Disengaged or disinterested: Facebook Live
So what can we do when nothing seems to engage them and they just aren’t bothered? Rachel tackled this subject in one of our Bedtime Drinks with Rachel Facebook Lives, talking to parents of under fivess, primary aged kids, and lastly pre-teens and teens. You can watch any or all of what she said in the videos below, or skip down for a brief summary of the content.
For parents and carers of 0s to 5
1. Change what you’re measuring
We love doing faith stuff with under 5s! Reading bible stories together, singing songs, making things. But as with everything with under fives there are times when it just doesn’t seem to be holding their interest.
But if shift our focus from the activity we are doing to the fruit we want to see grow in them, it releases the pressure. So you can shift from ‘will they listen to the Bible story we’re reading’ to ‘how can I help my child love God’s word’. If they don't stay and listen to the story, that's OK - there are lots of other ways to help them hear and relate to God's word. Look out for the fruit popping up at all sorts of times and places: don't worry if they still look disinterested as you are doing the activity,
2. Let go of the shoulds
We can have a picture in our head of what faith in an under five should look like and when it doesn’t look like that we can feel like we’ve failed. But if we pivot from ‘My kid should engage with all my family faith activities’, but to what you expect, it gives you a different perspective. For example: ‘I expect that God will be talking to my under five’ / ‘I expect that all under fives can perceive and follow God’ / ‘I expect that my kid is watching me and seeing how God and I connect’. This releases you from the sense of control and disappointment because you know that God has naturally positioned your kids to meet and know him and it's not something you can force or control.
3. Think about how we are trying to get them engaged
Under fives learn so much by watching us and copying: and spiritually we are their biggest resource. But often we default to child-centric activities, and if they aren’t interested we stop the activity. But if you choose to continue with a spiritual activity after they walk away, you create windows into your relationship with God, and so because it’s important to you, it will feel important to them.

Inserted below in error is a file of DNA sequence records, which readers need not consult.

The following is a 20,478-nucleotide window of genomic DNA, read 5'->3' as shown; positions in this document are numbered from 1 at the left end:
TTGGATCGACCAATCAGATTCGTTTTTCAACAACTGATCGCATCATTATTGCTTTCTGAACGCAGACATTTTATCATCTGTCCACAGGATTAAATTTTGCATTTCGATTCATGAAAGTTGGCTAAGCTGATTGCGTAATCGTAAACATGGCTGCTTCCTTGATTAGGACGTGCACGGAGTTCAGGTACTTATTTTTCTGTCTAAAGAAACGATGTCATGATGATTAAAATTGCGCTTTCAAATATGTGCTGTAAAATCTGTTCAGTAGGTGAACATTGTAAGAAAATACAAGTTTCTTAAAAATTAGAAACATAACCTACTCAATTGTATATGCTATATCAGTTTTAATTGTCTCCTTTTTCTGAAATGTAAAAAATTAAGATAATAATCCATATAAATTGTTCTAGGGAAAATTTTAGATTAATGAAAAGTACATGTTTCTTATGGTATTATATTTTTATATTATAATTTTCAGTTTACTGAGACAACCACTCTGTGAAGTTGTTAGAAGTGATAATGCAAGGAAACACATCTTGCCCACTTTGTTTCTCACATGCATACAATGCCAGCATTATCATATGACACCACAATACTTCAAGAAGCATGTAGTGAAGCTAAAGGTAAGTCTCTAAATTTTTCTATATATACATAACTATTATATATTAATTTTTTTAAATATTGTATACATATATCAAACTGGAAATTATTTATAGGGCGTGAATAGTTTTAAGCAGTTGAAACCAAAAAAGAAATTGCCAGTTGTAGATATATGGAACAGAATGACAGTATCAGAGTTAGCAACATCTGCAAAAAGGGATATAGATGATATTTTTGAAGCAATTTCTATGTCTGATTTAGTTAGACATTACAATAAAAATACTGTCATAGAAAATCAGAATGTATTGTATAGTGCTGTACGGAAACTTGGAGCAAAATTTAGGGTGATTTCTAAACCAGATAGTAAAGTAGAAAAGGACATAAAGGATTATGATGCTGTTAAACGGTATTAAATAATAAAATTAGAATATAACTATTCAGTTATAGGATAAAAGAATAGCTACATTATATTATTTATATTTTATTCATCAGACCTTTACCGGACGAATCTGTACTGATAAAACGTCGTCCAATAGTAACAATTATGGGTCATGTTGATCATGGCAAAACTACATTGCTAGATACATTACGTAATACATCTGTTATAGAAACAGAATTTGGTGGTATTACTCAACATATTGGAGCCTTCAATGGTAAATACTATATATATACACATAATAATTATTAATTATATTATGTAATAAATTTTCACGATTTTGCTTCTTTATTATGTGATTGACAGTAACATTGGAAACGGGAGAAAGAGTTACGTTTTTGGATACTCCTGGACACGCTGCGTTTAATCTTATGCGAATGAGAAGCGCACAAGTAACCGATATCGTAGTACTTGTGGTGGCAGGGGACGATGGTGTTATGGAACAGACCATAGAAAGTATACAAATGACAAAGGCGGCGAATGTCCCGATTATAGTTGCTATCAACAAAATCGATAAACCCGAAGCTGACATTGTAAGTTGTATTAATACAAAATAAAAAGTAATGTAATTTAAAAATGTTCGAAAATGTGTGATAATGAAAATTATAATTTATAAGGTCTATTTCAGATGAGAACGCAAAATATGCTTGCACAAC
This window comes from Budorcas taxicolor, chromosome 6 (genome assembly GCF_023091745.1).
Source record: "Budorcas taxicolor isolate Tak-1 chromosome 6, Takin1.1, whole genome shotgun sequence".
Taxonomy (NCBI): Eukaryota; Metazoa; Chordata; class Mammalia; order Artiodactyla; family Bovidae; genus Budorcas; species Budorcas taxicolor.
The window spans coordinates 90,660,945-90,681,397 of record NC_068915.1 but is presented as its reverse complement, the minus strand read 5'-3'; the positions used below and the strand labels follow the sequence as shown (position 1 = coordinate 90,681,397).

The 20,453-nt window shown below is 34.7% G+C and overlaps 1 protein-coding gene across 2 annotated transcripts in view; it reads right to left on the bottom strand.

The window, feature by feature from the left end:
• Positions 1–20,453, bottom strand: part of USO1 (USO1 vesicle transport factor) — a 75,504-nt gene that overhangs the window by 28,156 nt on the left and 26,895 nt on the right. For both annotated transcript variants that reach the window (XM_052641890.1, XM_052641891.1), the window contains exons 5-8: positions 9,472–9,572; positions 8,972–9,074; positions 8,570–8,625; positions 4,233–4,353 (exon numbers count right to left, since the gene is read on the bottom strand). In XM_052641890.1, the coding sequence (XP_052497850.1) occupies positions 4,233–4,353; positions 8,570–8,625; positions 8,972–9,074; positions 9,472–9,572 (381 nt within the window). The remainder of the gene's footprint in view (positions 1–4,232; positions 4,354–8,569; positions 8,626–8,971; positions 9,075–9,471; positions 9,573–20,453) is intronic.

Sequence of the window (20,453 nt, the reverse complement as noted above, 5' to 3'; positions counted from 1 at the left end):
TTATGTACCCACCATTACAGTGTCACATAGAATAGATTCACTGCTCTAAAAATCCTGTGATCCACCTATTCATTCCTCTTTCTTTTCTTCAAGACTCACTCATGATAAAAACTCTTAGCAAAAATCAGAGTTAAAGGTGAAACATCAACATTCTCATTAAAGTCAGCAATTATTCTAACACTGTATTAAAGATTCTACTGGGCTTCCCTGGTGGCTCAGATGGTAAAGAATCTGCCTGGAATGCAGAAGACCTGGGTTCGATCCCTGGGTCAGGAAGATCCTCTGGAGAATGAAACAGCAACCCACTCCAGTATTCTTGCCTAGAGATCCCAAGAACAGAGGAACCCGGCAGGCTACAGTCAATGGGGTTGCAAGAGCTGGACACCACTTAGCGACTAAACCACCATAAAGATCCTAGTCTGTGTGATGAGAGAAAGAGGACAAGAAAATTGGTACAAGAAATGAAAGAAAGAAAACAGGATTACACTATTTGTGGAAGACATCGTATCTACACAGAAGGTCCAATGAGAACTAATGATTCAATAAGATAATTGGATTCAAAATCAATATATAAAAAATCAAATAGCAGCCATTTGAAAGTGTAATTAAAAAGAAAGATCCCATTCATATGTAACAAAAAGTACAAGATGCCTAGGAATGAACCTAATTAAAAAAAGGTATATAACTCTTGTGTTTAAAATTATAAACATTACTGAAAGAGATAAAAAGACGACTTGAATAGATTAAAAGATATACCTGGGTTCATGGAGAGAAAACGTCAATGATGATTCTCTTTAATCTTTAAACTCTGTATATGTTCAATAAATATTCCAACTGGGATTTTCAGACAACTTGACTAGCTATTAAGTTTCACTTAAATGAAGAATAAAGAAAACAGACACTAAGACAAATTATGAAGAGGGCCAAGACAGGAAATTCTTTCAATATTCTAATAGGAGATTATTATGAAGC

4. Look for the micro rather than the macro
We often default to looking for the big clear signs that your kid is engaging with spiritual stuff, but miss the tiny moments when they momentarily stop and look, or sing some bits of a song randomly in the car, or look at the pictures in their Bible book. Look out for and celebrate the micros.
Here’s a video reply to a question from a mum that Rachel answered:
Parents and carers of 5s – 11s, and preteens and teens
1. Work out what they are disengaged from
If a child appears to be disinterested in faith things, it can feel overwhelming. But it’s rare for them to be wholly disengaged from everything. So the first step is to take time to work out exactly what they are disengaged from. Possible scenarios:
- They are disengaged from God himself because they don't like or understand what they imagine he is like
- They are just in a plateau and are bored with faith
- They are disengaged from church - kids are finding it very hard to engage with online church in particular
- They are tired of family faith activities
- They are struggling with understanding where God is and what he’s doing in the world so find it easier not to engage
Conversations are a great way to crack open the issue with your child: creating windows into times you’ve experienced something similar, or asking curious questions (questions with no right answer that start a conversation). Your role as a parent is to coach them through this phase, and once you know what they are disengaged with, you can work out your next step to help them.
2. Normalise their disengagement
It’s important that kids realise that feeling disengaged or disinterested is a normal part of everyone’s spiritual journey, and isn’t an end in itself. By sharing your experiences, talking about it and offering to help you are equipping your child to manage not just this bit but their lifelong journey with God.